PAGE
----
Tag Archives: Cairo

Old Technology and New Technology

I realized  I haven’t done many pictures from Egypt in my little daily photo post. I’m not sure why, since I spent nearly two weeks there, but I seem to rely heavily on Chicago and Wisconsin pictures in this space (which really isn’t surprising since I live in one and grew up in the other). Anyway…

The above picture is a perfect example of timing.

While touring through Egypt, my friend and I stopped at a small facility making fine Egyptian rugs. While we were getting our stuff and getting ready to head inside the building, I noticed a small donkey-fueled buggy approaching. I stalled a bit and waited to take a picture of the passing cart. I held my camera to my face before the cart spotted me (I wanted to be stealth and looking like I was taking pictures of other things, not blatantly waiting to take a picture of them). As their donkey-pulled cart approached, I stood poised and ready to go. I fired off one shot, and looked at it after they passed.

At the time, I did not see the truck race by in the background, but it is amusing to me how much I think it makes the picture. The bright colors; driving in the opposite direction; the perfect framing. I couldn’t have timed it any better, and sadly, I didn’t time it out at all.

I guess it’s a fine example of being more lucky than good.

(0284) 0206.

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All of the tourists in Egypt flock to the Pyramids of Giza, located just outside of Cairo. Going where the tourists go, every “make a quick dollar” scam artist flocks to the pyramids as well.

The guy pictured above is one of those types of people.

One morning in Egypt I was wandering around the pyramids enjoying the peacefulness of the place when suddenly all of the camel jockeys noticed me. Their routines are all very similar, and since I was taking pictures, I was an easy target.

In some places the men will ride up on the camel and ask if you’d like to take a picture of their animal. If you say yes, you’ll owe them money. A lot of it. Other times, they’ll ask if you want a picture with the men themselves, on the camel or of the men on the camel. Sometimes they’ll tell you something random about the pyramids and then they’ll ask for a monetary tip for their knowledge. All of these things come unsolicited and it’s their way of getting the average tourists to give up some money.

Knowing this routine and probably seeing me wave off all of his buddies, the guy above didn’t bother asking.

He rode his camel quickly up while I was taking pictures and then demanded money since he was in my shot. If I protested, the camel guy make a scene and the police come over. The police then demand money for getting involved, and I’d still have to pay the camel rider.

It’s also a difficult situation anyway because a dollar to me means much more to them. While I’m complaining about their system of scamming tourists, the end result was I gave the guy less than two US dollars. (“One for me,” said the guy, “and one for sweets for my camel.”) I didn’t travel all the way around the world only to haggle with some guy over US$1.32, but I despise being taken advantage of.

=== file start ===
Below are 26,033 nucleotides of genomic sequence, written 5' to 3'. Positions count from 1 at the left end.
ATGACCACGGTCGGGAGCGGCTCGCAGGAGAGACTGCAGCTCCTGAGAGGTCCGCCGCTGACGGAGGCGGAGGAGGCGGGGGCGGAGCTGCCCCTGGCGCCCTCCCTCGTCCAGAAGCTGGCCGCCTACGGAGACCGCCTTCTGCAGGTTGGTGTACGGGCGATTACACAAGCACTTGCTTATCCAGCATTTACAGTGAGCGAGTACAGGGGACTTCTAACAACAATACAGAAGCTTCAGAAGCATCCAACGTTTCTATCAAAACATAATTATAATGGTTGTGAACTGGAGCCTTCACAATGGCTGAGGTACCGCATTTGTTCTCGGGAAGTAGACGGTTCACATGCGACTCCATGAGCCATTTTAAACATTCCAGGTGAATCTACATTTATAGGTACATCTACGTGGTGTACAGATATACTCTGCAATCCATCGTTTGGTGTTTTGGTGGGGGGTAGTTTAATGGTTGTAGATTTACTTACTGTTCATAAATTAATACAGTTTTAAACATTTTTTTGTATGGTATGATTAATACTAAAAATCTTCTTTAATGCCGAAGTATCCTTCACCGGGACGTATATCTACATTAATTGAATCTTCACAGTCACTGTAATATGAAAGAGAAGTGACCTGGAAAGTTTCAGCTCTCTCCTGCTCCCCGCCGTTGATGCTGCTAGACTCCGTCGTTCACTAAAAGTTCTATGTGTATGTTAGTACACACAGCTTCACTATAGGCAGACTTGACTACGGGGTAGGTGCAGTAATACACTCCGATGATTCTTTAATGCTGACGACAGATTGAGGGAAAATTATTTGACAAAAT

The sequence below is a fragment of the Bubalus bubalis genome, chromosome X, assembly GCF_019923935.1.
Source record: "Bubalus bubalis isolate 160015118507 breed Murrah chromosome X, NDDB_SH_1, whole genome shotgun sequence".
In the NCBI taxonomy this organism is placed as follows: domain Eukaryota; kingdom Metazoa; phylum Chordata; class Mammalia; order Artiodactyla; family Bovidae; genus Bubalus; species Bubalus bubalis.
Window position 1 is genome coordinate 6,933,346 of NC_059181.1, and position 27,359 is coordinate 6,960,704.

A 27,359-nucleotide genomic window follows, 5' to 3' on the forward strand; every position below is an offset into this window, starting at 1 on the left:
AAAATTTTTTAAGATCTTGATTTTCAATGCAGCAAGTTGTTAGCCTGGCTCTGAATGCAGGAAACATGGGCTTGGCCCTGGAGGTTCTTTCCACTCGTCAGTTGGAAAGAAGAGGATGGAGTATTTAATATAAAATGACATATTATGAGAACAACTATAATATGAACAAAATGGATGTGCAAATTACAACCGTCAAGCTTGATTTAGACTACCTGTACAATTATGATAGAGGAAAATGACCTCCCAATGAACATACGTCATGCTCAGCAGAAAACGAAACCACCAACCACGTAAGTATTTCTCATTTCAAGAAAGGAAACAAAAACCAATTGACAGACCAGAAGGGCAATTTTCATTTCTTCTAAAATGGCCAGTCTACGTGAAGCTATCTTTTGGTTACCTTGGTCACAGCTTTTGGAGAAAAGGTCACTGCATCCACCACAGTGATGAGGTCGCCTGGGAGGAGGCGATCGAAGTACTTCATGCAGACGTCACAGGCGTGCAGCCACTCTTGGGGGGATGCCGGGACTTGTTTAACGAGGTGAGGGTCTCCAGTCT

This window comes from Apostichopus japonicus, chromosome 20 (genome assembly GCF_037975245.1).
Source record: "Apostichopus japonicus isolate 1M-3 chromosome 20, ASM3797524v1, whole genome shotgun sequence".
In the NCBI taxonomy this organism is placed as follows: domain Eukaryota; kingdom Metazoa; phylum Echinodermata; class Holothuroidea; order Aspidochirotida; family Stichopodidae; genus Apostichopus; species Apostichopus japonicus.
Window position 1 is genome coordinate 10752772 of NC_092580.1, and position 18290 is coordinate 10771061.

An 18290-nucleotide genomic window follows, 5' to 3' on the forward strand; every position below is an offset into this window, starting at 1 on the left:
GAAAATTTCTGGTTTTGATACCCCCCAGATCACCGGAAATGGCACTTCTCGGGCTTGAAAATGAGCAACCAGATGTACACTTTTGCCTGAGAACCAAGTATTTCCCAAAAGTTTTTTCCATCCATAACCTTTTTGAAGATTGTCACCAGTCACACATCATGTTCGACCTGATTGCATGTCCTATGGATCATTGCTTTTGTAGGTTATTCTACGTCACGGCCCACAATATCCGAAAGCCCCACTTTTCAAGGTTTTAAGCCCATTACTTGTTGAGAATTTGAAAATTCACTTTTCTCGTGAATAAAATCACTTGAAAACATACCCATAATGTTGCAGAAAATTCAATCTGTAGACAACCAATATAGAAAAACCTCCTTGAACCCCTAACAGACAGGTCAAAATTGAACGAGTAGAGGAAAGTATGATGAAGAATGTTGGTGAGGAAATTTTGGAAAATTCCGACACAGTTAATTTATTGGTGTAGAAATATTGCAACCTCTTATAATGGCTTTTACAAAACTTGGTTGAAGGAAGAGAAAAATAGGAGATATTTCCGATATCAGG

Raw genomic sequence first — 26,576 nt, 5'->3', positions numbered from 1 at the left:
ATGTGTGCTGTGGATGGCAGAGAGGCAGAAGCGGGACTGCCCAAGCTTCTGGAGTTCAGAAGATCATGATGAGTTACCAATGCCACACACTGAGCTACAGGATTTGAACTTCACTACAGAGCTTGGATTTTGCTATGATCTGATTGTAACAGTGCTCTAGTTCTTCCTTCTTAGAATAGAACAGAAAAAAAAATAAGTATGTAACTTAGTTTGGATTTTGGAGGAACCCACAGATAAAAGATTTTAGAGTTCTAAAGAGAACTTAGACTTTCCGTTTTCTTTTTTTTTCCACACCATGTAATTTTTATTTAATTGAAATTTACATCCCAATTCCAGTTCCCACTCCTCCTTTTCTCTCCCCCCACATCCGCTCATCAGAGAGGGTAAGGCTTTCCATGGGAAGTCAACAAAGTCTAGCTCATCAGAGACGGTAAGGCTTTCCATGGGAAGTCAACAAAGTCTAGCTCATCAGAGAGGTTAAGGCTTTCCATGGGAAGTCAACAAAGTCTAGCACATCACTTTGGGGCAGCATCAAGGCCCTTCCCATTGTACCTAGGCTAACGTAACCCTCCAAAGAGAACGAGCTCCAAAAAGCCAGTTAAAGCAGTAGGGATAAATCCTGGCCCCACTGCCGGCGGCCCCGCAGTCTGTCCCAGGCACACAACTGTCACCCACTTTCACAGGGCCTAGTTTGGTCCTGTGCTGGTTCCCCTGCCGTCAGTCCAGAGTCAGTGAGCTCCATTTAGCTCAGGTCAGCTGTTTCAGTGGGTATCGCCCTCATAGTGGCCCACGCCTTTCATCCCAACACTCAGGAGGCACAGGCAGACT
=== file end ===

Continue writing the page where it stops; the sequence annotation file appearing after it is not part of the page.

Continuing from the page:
On the other hand, I probably gave the money to the smartest guy in the group. All of his buddies were quickly waved off at the first chance I had. The above-pictured guy, however, came storming in and, essentially, forced his way into the picture. That’s pretty smart to see everyone else failing, but still finding a way to make it work.

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Pyramid with Sphinx Profile

The Great Sphinx of Giza has become one of the national emblems of Egypt, frequently appearing on its stamps, coins, and official documents (sans its nose, of course).

February 2006. (0189)

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Pyramid-View Futbol

Last weekend I posted a photoblog entry about how I’d be willing to take up playing basketball regularly (you can read it by clicking here). Much like that location, I’d play soccer everyday if I had a field with this view.

February 2006. (0230)

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Camels Crossing the Desert

While in Egypt, we were enjoying the view of the pyramids when (what appeared to be) a school group wandered by on camels. Their destination was the Pyramids of Giza, and the students’ starting point was about 200 yards/meters behind me.

In Egypt, most everything with tourists is based on bartering.  For example, if I wanted to ride a camel through the desert, I’d have to haggle with the camel’s owner for a lengthy period of time before we agreed upon a suitable price. I couldn’t image bartering for a camel ride for 30 kids.

February 2006. (0130)

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Pyramids of Giza

This picture popped up on my screen saver, and I figured it’d be a good blog post for today.

As the post heading states, these are the Pyramids of Giza.  This was our second attempt at seeing the pyramids, but the first was a faint picture of the pyramids through a sandstorm, so we went back on a clearer day.

February 2006. (0081)

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Market in Cairo

Several years ago a buddy and I decided to go to Egypt together.  One of our day trips to the market in Cairo.  As much as I enjoy our food inspectors doing their jobs, I’m a sucker for markets in other countries.

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